Implementation of the EU Directive on transparent and predictable working conditions in Sweden and Norway

by Sandra Nilsson and Sara K. Råum


Sky, plane and moon.
On 20 June 2019, the European Parliament and the EU Council adopted the directive (2019/1152) on transparent and predictable working conditions in the EU (the "Directive"). The EU member states were obliged to have taken the necessary measures to comply with the Directive by 1 August 2022.

The purpose of the Directive is to improve working conditions by promoting more transparent and predictable employment while ensuring labour market adaptability. The background for the Directive was uncertainty and unpredictability due to new types of employment. The Directive includes minimum rights that shall apply in relation to all employees in the EU. Inter alia, the Directive sets out an obligation for employers to provide certain information to employees regarding the employment relationship and terms of employment. Furthermore, the Directive sets out that an employer shall not prohibit an employee from taking up employment with other employers.

Implementation in Sweden

The Directive was implemented in Sweden through amendments to the Swedish Employment Protection Act ("EPA") which entered into force on 29 June 2022.

The amendments include an extended obligation for employers to provide information to employees. Amongst other, employers shall inform employees regarding the applicable terms for overtime work, overtime compensation and minimum notice for providing information regarding scheduling of working hours. The employer shall also inform employees of which specific provisions that shall be followed when terminating an employment relationship. Furthermore, the employer shall inform about an employee's right to education. Lastly, the employer shall inform employees that social security contributions (Sw. arbetsgivaravgifter) are paid to the state.

Previously, employees who have a managerial or comparable position (e.g. a CEO) has been exempted from the application of the entire EPA. After the implementation of the Directive, a CEO is no longer exempted from the EPA in its entirety, and the provisions on e.g. the obligation to provide information also applies for a CEO.

The amendments to the EPA also include a new prohibition stating that, as a main rule, an employer may not prohibit an employee from taking up employment with another employer during the employment. However, there is an exception stating that the prohibition will not apply if the other employment is disruptive to the employee's work, is competitive in a way that may cause damage, or in any other way may harm the employer's business.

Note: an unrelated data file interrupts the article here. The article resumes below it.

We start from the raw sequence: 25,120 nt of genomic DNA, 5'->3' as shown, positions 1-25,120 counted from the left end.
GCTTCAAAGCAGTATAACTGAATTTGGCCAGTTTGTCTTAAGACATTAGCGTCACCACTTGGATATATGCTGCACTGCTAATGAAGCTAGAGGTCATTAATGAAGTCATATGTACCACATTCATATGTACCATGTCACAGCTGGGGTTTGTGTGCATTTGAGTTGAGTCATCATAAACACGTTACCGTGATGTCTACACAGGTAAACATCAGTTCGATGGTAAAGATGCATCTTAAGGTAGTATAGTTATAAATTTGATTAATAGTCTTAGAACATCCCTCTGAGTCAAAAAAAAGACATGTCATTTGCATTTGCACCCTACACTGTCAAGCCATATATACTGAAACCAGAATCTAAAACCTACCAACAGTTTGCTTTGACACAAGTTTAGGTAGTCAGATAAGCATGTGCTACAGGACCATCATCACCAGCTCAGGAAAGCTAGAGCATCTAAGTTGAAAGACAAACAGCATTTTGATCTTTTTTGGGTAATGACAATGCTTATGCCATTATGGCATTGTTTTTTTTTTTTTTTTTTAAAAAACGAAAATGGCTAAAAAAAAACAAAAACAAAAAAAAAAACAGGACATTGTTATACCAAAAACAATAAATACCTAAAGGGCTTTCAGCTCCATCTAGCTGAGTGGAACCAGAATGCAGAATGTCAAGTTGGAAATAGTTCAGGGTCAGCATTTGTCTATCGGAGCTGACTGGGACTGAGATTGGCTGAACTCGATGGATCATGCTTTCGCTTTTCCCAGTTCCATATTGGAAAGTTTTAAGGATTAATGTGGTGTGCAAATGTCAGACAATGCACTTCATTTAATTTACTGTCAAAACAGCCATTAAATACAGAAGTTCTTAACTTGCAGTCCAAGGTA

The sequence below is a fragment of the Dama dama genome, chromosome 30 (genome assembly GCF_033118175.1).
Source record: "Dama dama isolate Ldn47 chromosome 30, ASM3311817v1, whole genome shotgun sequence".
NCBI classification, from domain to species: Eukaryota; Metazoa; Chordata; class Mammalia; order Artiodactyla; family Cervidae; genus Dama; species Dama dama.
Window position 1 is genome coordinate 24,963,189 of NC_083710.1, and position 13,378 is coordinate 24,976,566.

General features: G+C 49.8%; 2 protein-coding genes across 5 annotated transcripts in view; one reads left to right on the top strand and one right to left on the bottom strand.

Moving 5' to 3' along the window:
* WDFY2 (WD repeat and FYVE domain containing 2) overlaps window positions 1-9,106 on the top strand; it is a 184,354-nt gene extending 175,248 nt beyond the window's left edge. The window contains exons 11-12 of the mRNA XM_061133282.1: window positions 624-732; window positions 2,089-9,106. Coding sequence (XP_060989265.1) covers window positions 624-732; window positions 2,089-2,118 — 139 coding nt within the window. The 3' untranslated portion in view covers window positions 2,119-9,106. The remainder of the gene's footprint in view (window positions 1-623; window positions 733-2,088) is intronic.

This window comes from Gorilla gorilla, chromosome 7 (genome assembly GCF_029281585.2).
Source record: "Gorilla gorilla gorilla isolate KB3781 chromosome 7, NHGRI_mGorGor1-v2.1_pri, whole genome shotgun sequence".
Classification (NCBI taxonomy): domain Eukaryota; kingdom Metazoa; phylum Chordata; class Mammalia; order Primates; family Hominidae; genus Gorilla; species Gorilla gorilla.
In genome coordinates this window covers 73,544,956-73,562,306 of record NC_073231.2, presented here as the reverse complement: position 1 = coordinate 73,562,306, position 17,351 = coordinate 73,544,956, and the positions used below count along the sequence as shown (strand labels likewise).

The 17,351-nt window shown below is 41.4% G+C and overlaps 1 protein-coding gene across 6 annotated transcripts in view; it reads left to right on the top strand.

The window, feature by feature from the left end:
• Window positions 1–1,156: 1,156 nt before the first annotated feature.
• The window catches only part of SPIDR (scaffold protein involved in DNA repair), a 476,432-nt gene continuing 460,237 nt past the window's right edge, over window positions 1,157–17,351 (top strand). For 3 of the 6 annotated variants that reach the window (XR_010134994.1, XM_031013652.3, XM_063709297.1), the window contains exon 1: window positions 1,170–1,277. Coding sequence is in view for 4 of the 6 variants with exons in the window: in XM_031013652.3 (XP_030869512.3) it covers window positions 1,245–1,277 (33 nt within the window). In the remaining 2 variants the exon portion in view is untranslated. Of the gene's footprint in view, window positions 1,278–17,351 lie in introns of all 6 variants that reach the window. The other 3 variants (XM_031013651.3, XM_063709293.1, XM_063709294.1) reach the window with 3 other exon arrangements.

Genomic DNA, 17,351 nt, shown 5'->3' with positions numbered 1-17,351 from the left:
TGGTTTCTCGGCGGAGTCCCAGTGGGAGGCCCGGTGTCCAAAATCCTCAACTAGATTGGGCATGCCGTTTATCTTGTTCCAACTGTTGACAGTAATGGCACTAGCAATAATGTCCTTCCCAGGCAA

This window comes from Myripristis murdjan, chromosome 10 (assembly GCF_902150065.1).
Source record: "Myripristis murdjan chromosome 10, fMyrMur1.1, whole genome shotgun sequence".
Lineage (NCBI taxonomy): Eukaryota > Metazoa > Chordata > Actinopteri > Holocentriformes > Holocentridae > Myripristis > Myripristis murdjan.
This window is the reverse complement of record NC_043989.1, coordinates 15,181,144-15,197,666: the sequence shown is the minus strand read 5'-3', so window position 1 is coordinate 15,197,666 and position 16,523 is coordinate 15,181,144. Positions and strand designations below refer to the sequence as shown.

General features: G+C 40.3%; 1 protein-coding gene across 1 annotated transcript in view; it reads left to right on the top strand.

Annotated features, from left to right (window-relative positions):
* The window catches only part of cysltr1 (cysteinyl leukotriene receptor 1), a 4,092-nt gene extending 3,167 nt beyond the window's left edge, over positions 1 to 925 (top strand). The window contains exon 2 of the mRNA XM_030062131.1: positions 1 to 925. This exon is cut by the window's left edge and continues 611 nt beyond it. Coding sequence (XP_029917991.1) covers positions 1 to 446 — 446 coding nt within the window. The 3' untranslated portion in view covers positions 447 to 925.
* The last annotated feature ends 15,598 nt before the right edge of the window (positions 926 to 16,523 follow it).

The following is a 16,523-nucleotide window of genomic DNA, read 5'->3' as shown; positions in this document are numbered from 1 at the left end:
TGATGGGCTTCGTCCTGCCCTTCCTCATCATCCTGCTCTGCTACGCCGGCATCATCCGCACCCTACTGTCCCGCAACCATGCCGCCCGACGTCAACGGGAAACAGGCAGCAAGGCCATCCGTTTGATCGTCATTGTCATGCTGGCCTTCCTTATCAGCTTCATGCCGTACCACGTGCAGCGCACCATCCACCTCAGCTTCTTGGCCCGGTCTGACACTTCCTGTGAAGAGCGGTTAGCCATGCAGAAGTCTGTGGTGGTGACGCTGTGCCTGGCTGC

Lastly, an obligation for the employer to submit a written response if the employee requests a different form of employment at a certain time or requests a higher employment rate, has been included.

Proposed implementation in Norway

The Directive is not incorporated in the EEA agreement yet, but it is under scrutiny for incorporation. The Ministry of Labour and Social Inclusion submitted their proposal 29 June 2022 for consultation, with a deadline 10 October 2022, and stated that they assume it is EEA-relevant. Further, the Ministry specified that they intend to put forward a separate proposal for the Norwegian Parliament when the matter has been processed in the EEA committee. A summary of some of the proposed changes to the Norwegian Working Environment Act ("WEA") follows below.

The proposal imposes an obligation for the employer to provide information to the employees. Some of the elements are already covered in the WEA Section 14-6. However, the Ministry have proposed several amendments, including information on absence paid by the employer, how to proceed to terminate the employment relationship and information on the different components that the salary consists of.

Further, the Ministry proposes a duty for the employer have a written employment contract in place seven days after the employee's commencement, which constitutes a reduction from today's limit on one month after commencement, cf. the WEA Section 14-5 (2).

The Ministry proposed a specification of the probationary period for temporary appointments, in that it must be in a reasonable proportion to the nature and expected duration of the employment. In addition, it is specified that it is not possible to agree on a new probationary period in case of a renewal of the contract, or if a new temporary contract of the same character is entered into.

Further, a right to request more predictable and secure working conditions for temporary employees or part-time employees who have been working for more than six months is proposed. It is suggested that the employer must give a written reply within six months after the request was received.

To implement the Directive's rules on enforcement, the Ministry proposes to legislate a presumption for permanent employment, which is an enactment of current law. It shall apply if the employer has not stated that the employment is temporary in the employment contract. Another presumption is proposed for working hours; if information on working hours is not described in the employment agreement, it is a presumption that the employee's claim about the scope of the position shall be relied on, unless the employer proves otherwise.

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